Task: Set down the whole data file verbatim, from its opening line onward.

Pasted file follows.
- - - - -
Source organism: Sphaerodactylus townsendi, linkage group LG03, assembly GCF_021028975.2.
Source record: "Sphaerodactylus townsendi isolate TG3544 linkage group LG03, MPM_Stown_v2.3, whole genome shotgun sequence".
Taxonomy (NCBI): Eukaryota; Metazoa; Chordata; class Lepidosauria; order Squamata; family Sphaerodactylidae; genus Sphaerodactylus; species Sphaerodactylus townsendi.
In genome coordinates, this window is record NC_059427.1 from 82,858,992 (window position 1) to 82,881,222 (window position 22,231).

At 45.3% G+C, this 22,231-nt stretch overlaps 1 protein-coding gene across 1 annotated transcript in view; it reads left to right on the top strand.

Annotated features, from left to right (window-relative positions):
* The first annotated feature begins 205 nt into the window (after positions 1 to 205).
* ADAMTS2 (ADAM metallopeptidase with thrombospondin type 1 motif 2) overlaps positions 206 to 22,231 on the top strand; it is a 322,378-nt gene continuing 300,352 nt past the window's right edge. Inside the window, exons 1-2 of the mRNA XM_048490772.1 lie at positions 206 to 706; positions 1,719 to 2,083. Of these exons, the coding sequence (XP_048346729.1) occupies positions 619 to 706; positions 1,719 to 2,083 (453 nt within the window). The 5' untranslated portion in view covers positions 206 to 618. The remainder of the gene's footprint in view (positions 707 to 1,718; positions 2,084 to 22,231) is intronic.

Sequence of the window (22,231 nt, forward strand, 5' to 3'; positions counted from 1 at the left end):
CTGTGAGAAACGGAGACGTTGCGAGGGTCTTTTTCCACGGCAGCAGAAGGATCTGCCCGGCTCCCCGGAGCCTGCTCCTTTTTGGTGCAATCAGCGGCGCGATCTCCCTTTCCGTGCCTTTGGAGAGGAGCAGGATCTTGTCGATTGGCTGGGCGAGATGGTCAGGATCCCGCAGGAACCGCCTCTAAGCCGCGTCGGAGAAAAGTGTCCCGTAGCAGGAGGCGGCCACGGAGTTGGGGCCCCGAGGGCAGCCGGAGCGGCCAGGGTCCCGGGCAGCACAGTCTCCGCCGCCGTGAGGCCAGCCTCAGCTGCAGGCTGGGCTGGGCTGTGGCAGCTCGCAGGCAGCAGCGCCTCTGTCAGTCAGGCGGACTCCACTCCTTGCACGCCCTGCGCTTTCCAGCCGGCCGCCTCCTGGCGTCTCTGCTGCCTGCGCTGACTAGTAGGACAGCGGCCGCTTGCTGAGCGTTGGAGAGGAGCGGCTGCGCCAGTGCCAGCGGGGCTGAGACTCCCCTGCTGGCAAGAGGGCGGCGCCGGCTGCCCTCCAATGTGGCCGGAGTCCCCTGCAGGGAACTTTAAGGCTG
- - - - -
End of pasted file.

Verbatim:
Source organism: Sphaerodactylus townsendi, linkage group LG03, assembly GCF_021028975.2.
Source record: "Sphaerodactylus townsendi isolate TG3544 linkage group LG03, MPM_Stown_v2.3, whole genome shotgun sequence".
Taxonomy (NCBI): Eukaryota; Metazoa; Chordata; class Lepidosauria; order Squamata; family Sphaerodactylidae; genus Sphaerodactylus; species Sphaerodactylus townsendi.
In genome coordinates, this window is record NC_059427.1 from 82,858,992 (window position 1) to 82,881,222 (window position 22,231).

At 45.3% G+C, this 22,231-nt stretch overlaps 1 protein-coding gene across 1 annotated transcript in view; it reads left to right on the top strand.

Annotated features, from left to right (window-relative positions):
* The first annotated feature begins 205 nt into the window (after positions 1 to 205).
* ADAMTS2 (ADAM metallopeptidase with thrombospondin type 1 motif 2) overlaps positions 206 to 22,231 on the top strand; it is a 322,378-nt gene continuing 300,352 nt past the window's right edge. Inside the window, exons 1-2 of the mRNA XM_048490772.1 lie at positions 206 to 706; positions 1,719 to 2,083. Of these exons, the coding sequence (XP_048346729.1) occupies positions 619 to 706; positions 1,719 to 2,083 (453 nt within the window). The 5' untranslated portion in view covers positions 206 to 618. The remainder of the gene's footprint in view (positions 707 to 1,718; positions 2,084 to 22,231) is intronic.

Sequence of the window (22,231 nt, forward strand, 5' to 3'; positions counted from 1 at the left end):
CTGTGAGAAACGGAGACGTTGCGAGGGTCTTTTTCCACGGCAGCAGAAGGATCTGCCCGGCTCCCCGGAGCCTGCTCCTTTTTGGTGCAATCAGCGGCGCGATCTCCCTTTCCGTGCCTTTGGAGAGGAGCAGGATCTTGTCGATTGGCTGGGCGAGATGGTCAGGATCCCGCAGGAACCGCCTCTAAGCCGCGTCGGAGAAAAGTGTCCCGTAGCAGGAGGCGGCCACGGAGTTGGGGCCCCGAGGGCAGCCGGAGCGGCCAGGGTCCCGGGCAGCACAGTCTCCGCCGCCGTGAGGCCAGCCTCAGCTGCAGGCTGGGCTGGGCTGTGGCAGCTCGCAGGCAGCAGCGCCTCTGTCAGTCAGGCGGACTCCACTCCTTGCACGCCCTGCGCTTTCCAGCCGGCCGCCTCCTGGCGTCTCTGCTGCCTGCGCTGACTAGTAGGACAGCGGCCGCTTGCTGAGCGTTGGAGAGGAGCGGCTGCGCCAGTGCCAGCGGGGCTGAGACTCCCCTGCTGGCAAGAGGGCGGCGCCGGCTGCCCTCCAATGTGGCCGGAGTCCCCTGCAGGGAACTTTAAGGCTG